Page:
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Ottawa’s Women and Gender Equity Strategy Supports a “She-Covery”

Posted on July 6, 2021
By Natasha Pei

a womanThe City of Ottawa’s Women and Gender Equity Strategy, initiated in 2018 by the City Council and published in March 2021, recognizes that even before COVID-19, women faced discrimination and barriers to services and opportunities. COVID-19 has highlighted these gaps and exacerbated the inequities. Women – particularly racialized, low-income, and/or newcomer women – have been hit disproportionately hard by the pandemic. In comparison to men, COVID-19 has resulted in a major step back for women (both employees and entrepreneurs) in the workforce.

According to the Ontario Chamber of Commerce’s report She-Covery Project: Confronting the Gendered Economic Impacts of COVID-19 in Ontario, working-age women have lost more than twice as many jobs as men in Ontario, experienced a labour force participation slump rivalling levels last seen 30 years ago, and are seeing slower re-employment than men. Even amongst women who haven’t lost their job, a North American study revealed 1 in 4 have considered reducing their hours or leaving paid work due to stress.

These impacts are due to a number of compounding factors:

  • Women are more likely to be employed in the service industry, hit hardest by stay-at-home orders (ex. retail, hospitality, personal and social services).

  • Women entrepreneurs operate in sectors hardest hit by the pandemic. Their businesses are newer, smaller, and less well-financed. They were less eligible for emergency financial support due to employing fewer paid staff, laid off more workers, and were more likely to lack the financial reserves to adapt.

  • Women are acting as primary caregivers to children staying home from school or daycare and/or to elderly family members taken out of Long-Term Care Homes. Some who didn’t lose their jobs participated less, such as mother academics who are publishing less than their male peers during COVID-19.

  • Women have been at the frontlines of the pandemic (as nurses, PSW’s, etc.) but have been left out of economic recovery discussions.

This economic marginalization of women also puts them at greater risk for gender-based violence and mental illness.

She-Covery GraphChanges in Employment since February 2020 (Ontario) – Source: The She-Covery Project

The Ontario Chamber of Commerce makes 38 recommendations for a She-Covery under five key areas that implicate both the provincial and the federal governments:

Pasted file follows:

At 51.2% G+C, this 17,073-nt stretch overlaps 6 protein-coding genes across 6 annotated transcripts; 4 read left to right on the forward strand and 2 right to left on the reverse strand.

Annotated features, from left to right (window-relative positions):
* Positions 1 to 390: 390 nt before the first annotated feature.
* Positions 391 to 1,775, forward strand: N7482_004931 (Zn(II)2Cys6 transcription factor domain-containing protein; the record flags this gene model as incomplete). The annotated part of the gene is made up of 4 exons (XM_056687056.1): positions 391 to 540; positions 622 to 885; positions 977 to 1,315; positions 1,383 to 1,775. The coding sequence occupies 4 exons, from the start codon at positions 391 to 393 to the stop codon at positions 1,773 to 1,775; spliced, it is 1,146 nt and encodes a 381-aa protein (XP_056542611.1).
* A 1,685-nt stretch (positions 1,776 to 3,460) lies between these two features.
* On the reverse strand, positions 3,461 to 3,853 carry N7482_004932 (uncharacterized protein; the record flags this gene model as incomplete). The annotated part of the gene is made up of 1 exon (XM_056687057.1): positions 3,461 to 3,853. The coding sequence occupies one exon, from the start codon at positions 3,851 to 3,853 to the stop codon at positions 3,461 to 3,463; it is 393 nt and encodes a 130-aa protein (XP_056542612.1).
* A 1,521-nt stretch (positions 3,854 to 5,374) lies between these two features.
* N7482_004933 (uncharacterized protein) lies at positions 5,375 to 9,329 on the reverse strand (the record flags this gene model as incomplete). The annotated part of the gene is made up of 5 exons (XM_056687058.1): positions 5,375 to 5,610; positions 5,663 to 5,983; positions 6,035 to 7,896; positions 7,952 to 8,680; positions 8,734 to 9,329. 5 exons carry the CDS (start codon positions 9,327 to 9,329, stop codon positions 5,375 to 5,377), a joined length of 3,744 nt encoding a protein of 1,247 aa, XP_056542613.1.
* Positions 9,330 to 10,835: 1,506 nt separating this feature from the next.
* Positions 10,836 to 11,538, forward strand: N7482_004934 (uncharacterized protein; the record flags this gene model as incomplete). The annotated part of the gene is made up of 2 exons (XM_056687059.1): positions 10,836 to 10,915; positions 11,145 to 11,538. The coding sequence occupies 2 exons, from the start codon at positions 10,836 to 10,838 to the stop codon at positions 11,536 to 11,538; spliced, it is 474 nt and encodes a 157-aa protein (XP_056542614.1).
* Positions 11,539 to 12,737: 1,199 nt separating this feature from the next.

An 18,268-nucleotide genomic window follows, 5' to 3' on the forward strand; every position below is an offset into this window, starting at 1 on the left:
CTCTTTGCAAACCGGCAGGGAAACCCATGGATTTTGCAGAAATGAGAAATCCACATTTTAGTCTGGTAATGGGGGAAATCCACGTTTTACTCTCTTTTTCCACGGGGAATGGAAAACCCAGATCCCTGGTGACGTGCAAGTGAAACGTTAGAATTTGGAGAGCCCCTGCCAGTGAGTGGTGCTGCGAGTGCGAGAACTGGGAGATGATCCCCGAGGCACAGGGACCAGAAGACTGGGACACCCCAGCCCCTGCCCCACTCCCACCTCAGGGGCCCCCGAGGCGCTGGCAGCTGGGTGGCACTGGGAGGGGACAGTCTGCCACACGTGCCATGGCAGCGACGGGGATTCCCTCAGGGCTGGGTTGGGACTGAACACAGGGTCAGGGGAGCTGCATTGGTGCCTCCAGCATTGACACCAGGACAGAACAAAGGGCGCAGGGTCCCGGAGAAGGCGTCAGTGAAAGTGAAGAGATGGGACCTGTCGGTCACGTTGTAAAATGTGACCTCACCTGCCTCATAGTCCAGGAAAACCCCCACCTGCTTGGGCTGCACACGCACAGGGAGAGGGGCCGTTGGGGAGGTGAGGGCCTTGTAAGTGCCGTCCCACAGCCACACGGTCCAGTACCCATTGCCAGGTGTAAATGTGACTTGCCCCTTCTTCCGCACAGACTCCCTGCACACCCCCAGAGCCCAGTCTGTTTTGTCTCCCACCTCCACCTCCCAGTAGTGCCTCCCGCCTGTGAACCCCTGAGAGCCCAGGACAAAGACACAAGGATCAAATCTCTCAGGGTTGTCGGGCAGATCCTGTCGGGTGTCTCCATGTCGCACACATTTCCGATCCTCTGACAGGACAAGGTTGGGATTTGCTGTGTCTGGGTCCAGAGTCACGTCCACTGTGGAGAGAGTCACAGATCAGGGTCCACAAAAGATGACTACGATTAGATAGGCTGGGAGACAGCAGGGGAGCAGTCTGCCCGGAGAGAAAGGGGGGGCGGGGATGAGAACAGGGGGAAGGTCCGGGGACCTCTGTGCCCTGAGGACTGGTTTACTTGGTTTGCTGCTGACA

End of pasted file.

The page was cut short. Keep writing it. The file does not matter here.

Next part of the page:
• Leadership and accountability – Set collective targets, reward diversity, include women in decision-making bodies and apply a gender and diversity lens to strategies, policies and programs for recovery. If we don’t set goals and develop a means for accountability, it won’t get done.

  • Childcare – Create a short-term strategy to help mothers participate in the workforce during COVID-19 and implement system-wide reforms long-term to improve accessibility and affordability

  • Workforce development – 500,000 jobs that were cut across Canada in 2020 are anticipated not to return. Ramp up supports for women to re-skill, particularly in fast-growing sectors

  • Entrepreneurship – Address barriers faced by women entrepreneurs and support their businesses by creating an inclusive, supportive ecosystem

  • Flexible work arrangements – Level the playing field for caregivers and improve organizational outcomes through flexible work hours, days, or work settings.

Ottawa’s Women and Gender Equity Strategy puts some of these recommendations to action at a local level and goes even further to addresses the safety of the workplace. The Strategy guides the City’s decision-making culture and practices. Their priorities for their first two years, as informed by the community, include:

  • Policy change for women and gender equity – Decisions, policies, programs, plans, and resource allocations will be informed by a Gender-Based Analysis (GBA+) lens to ensure that people from all gender groups have equitable access to services and resources.

  • Safety – Policies and accountability mechanisms (data and evaluation) will ensure that all offices and facilities are free from all forms of gender-based violence.

  • Equitable representation for women – The City will promote and increase women and gender diverse representation in its workforce and introduce policies that support career success by providing equitable access to work opportunities. This includes upward mobility into leadership roles and into occupations traditionally under-represented by women and gender-diverse people.

  • Gender inclusivity – Offices will be welcoming and safe for the environment for all gender groups.

While overwhelmingly the above She-Covery measures must be achieved through good public policy, there are numerous ways in which non-profit or for-profit organizations can play a role. A key role for poverty reduction collaboratives is to consider how alongside local employers, local governments, citizens and non-profits, they can support women workers and entrepreneurs to remain in or re-join the workforce.

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Topics:
Natasha Pei, Women, CRP Blogs, Communities Ending Poverty, Gender Equity


Natasha Pei

By Natasha Pei

Natasha Pei brings online content to life and engages our members in the Vibrant Communities learning centre for poverty reduction. Natasha's involvement with Tamarack began with the Communities First: Impacts of Community Engagement (CFICE) project, where she worked as a Research Assistant in the Poverty Reduction Hub, studying effective ways community-campus engagement can be undertaken to have real benefits for the community.

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